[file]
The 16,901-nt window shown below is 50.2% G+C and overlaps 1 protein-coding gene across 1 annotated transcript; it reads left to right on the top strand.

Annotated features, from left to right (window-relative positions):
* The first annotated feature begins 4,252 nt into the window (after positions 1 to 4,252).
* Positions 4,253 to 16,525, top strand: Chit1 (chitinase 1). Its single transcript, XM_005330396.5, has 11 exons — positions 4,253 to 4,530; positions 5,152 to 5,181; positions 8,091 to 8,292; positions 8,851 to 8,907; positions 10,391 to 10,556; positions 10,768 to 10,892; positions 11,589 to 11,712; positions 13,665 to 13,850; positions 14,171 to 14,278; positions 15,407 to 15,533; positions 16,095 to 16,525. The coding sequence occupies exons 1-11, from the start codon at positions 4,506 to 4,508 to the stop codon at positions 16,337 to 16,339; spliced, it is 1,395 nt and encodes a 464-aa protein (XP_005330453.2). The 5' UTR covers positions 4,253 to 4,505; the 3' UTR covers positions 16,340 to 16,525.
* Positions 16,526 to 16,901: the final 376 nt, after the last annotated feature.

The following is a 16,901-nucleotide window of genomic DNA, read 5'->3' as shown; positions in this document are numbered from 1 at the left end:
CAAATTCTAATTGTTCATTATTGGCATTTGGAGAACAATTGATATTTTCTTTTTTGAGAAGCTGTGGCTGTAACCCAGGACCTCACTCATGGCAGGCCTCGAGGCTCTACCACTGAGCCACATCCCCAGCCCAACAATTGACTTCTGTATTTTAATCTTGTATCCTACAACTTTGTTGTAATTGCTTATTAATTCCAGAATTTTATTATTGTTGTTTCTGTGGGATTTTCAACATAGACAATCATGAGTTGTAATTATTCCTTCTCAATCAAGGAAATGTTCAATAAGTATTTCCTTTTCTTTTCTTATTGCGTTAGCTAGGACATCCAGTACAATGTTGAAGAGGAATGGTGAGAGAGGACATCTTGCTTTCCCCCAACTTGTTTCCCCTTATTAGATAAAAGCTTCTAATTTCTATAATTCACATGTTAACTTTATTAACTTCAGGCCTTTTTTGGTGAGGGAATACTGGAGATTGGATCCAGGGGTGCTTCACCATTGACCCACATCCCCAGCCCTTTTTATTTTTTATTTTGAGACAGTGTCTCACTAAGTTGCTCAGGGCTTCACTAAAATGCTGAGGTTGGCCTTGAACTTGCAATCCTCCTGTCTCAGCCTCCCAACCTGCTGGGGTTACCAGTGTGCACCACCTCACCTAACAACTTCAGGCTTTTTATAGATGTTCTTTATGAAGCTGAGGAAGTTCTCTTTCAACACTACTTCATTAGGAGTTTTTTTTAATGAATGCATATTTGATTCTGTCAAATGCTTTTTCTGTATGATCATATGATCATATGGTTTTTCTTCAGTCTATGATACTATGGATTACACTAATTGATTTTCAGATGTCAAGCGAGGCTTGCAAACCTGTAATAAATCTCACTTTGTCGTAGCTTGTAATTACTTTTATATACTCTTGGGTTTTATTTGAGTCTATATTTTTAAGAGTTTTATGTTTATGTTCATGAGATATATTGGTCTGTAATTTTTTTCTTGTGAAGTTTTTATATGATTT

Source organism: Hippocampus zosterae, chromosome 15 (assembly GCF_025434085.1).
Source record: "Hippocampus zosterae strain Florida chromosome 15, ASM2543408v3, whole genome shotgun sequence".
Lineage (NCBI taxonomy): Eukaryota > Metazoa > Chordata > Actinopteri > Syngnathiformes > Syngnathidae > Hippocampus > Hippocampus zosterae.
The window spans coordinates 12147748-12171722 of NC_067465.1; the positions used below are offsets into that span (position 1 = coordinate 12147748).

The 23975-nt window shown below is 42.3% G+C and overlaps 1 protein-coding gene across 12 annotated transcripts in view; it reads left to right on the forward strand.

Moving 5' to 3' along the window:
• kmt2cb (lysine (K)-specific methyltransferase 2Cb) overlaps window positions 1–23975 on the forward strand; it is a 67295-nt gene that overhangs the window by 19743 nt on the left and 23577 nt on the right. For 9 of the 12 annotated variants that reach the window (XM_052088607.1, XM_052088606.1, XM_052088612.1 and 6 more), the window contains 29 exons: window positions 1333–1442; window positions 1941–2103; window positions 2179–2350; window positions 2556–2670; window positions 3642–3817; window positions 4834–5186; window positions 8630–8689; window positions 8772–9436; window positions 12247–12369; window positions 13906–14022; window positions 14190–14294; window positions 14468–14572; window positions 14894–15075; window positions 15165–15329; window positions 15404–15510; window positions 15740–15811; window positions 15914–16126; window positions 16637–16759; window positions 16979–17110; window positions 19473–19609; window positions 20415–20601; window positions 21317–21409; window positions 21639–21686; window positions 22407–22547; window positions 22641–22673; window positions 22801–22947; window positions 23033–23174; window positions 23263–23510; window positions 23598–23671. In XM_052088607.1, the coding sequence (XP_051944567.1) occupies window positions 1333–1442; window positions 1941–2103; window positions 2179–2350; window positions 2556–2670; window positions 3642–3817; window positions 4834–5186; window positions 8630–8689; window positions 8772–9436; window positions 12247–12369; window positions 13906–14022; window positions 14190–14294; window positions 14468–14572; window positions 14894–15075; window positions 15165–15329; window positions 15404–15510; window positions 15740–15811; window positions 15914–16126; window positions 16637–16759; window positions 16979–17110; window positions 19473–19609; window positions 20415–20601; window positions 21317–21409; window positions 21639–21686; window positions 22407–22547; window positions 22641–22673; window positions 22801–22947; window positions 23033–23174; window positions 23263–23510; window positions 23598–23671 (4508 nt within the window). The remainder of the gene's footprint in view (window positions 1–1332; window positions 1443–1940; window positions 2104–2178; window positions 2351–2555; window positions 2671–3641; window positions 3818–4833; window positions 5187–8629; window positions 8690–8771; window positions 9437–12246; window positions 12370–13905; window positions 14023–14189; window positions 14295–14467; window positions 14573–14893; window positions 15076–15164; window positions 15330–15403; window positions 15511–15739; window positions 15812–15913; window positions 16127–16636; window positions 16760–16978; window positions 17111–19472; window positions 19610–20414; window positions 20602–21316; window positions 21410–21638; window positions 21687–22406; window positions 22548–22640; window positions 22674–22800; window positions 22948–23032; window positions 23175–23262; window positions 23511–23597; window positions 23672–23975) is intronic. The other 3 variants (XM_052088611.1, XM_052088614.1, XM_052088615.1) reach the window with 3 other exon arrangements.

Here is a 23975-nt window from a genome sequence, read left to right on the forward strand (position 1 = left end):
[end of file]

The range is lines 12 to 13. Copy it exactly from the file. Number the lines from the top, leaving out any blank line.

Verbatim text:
The 23975-nt window shown below is 42.3% G+C and overlaps 1 protein-coding gene across 12 annotated transcripts in view; it reads left to right on the forward strand.

Moving 5' to 3' along the window: